of a cascode. The very low impedance of the grounded-grid amplifier loads it so
heavily that little gain is realized. The high impedance of the nuvistor should
increase the gain of the grounded-grid stage but this is not always the case since
quite often the grounded-grid stage has been designed more with an eye to reducing
radiation of the oscillator than for providing gain. Thus the resulting increase
in gain by the addition of a nuvistor may be very modest. Nevertheless, the noise
figure should be improved to some degree and this should increase the effective
sensitivity of the tuner.
Fig. 6 - Crystal oscillator for use with overtone crystals. L1C1
is tuned to the overtone output frequency while L2C2 may be
tuned to the desired harmonic frequency.
In such a case, it is often possible to improve matters in two ways. First, a
link can be added to the nuvistor output tank so that there is a step-down to match
the low impedance of the tuner input. This will, of course, reduce the voltage fed
into the tuner. However, this should be more than made up by the increased gain
of the nuvistor itself.
In the tuner, the grounded-grid stage should be examined and, if necessary, modified
slightly to provide the highest possible input impedance. Specifically, make sure
the cathode tank is tuned to the operating frequency. When it is tuned, the impedance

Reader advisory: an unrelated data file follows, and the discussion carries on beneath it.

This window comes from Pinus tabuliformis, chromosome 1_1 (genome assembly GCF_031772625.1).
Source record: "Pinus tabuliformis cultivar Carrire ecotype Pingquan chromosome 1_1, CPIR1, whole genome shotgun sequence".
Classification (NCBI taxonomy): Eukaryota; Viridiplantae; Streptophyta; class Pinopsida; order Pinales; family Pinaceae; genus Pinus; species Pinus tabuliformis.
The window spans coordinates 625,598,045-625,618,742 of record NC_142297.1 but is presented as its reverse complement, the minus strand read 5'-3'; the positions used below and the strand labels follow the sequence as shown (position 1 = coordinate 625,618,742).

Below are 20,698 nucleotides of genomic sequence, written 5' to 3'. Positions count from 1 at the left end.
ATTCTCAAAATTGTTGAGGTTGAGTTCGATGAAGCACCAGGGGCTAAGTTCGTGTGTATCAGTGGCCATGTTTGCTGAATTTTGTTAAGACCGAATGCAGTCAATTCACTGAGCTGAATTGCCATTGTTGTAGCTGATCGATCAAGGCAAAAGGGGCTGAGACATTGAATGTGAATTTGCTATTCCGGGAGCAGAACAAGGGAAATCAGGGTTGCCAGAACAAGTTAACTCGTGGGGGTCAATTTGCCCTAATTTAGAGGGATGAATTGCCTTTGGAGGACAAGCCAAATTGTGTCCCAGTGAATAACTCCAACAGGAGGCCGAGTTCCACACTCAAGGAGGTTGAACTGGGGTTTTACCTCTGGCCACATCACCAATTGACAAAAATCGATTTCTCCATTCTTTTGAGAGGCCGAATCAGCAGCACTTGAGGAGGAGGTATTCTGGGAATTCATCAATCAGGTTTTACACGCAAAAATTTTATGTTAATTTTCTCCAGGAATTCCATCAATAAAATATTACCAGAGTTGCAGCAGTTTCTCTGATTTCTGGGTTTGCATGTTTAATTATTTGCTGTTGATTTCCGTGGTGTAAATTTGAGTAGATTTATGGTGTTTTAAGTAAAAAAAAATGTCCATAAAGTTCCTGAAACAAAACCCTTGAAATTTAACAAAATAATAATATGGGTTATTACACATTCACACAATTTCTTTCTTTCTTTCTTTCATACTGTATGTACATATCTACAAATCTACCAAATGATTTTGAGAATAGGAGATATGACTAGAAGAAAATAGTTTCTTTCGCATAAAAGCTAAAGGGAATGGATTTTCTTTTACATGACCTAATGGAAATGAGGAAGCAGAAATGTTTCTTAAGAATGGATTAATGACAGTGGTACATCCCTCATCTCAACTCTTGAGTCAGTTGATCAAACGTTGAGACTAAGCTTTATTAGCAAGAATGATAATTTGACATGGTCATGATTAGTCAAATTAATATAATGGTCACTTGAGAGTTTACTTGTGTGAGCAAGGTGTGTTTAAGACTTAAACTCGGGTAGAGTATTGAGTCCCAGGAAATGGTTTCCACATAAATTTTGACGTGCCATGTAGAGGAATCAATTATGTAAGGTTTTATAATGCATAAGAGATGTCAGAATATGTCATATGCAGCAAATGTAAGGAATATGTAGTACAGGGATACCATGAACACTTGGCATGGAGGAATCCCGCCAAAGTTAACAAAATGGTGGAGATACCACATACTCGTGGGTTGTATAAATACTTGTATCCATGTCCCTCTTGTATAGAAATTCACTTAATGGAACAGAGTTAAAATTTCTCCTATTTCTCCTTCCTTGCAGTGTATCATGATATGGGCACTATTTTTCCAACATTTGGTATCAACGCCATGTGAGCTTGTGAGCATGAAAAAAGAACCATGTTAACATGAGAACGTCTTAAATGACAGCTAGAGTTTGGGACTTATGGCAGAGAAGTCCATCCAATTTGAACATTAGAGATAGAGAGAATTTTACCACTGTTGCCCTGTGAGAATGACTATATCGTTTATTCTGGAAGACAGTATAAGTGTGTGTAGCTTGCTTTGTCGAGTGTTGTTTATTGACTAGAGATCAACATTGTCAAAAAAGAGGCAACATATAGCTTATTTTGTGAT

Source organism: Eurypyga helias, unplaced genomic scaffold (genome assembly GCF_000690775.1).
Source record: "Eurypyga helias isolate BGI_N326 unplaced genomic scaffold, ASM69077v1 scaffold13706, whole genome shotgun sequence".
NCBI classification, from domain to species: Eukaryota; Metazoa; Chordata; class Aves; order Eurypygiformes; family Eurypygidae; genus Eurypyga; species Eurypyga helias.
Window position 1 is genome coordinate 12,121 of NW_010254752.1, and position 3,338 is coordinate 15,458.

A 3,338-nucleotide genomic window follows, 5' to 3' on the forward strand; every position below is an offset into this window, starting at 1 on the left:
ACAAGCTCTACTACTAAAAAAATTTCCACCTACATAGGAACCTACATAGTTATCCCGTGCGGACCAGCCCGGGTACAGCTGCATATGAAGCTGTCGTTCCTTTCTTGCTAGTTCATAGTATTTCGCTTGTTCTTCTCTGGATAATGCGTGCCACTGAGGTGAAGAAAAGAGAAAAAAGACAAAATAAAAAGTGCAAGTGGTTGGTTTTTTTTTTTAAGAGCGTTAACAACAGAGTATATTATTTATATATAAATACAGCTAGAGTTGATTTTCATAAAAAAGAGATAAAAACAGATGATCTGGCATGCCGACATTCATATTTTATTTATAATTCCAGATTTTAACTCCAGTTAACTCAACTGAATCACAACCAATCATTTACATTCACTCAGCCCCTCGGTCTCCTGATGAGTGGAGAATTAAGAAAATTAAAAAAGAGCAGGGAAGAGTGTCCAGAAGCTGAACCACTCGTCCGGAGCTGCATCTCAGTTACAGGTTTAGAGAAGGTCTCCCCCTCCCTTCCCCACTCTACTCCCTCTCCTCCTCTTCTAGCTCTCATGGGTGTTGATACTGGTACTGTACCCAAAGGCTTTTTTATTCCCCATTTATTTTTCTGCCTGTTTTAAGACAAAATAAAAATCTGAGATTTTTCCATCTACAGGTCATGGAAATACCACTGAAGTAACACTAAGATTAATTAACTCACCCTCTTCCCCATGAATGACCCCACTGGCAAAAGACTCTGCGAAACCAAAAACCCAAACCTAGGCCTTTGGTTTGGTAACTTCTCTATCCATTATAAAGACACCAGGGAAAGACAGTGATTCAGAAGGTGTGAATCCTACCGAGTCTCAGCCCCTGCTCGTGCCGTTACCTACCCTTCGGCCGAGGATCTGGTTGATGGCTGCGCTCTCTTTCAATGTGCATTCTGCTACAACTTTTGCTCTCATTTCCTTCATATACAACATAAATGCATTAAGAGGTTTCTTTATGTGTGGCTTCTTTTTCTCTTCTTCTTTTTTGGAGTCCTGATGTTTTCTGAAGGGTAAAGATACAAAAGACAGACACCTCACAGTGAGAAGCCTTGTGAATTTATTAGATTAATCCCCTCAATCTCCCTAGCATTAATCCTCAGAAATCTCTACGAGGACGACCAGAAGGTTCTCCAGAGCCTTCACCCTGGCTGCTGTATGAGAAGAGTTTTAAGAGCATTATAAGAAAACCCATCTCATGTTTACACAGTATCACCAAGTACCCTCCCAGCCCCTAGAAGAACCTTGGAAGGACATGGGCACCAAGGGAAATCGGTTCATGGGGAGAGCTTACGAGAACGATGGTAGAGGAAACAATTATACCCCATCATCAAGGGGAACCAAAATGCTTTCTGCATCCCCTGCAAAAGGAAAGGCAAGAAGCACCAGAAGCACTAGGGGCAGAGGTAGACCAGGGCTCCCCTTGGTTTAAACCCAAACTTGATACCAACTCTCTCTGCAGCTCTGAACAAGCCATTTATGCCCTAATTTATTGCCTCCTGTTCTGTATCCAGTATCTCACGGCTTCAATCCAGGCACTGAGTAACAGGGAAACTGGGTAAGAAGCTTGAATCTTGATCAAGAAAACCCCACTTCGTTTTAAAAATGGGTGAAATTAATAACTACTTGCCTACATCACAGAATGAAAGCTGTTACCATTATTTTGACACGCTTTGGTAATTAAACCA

will be very much higher than when it is detuned. Usually this tank will tune considerably
above the operating frequency when a preamplifier is connected in place of the antenna
because the preamp will present a much lower capacitance than the antenna transmission
line. A small trimmer can be added, if necessary, across the coil to bring it into
resonance at the operating frequency.
Even when the receiver or tuner has a grounded-cathode input stage, matching
the nuvistor preamp to the receiver input can have a significant effect on the nuvistor
gain. Assuming, as is almost always the case, that the receiver has a 300- or 72-ohm
antenna input, the nuvistor preamp should be link-coupled to the receiver or by
tapping the output off the output tank so that the low receiver input impedance
does not load the nuvistor too heavily. It may pay to try links of various turns
and coupling to obtain the best match which will be indicated by the highest gain.
Actually, with the exception of grounding, the nuvistor presents no problems
that do not occur with any "hot" tubes at the same frequencies. Indeed, once this
particular eccentricity is taken care of, it is rather less critical than any other
tube the author has used in the v.h.f. range. If the nuvistor is treated with the
same respect as to circuit layout, it is usually easier to neutralize and will remain
in neutralization over a wider frequency range. While it will not perform miracles,
it will deliver sensitivities in the v.h.f. region which were once idle dreams.
Posted May 20, 2021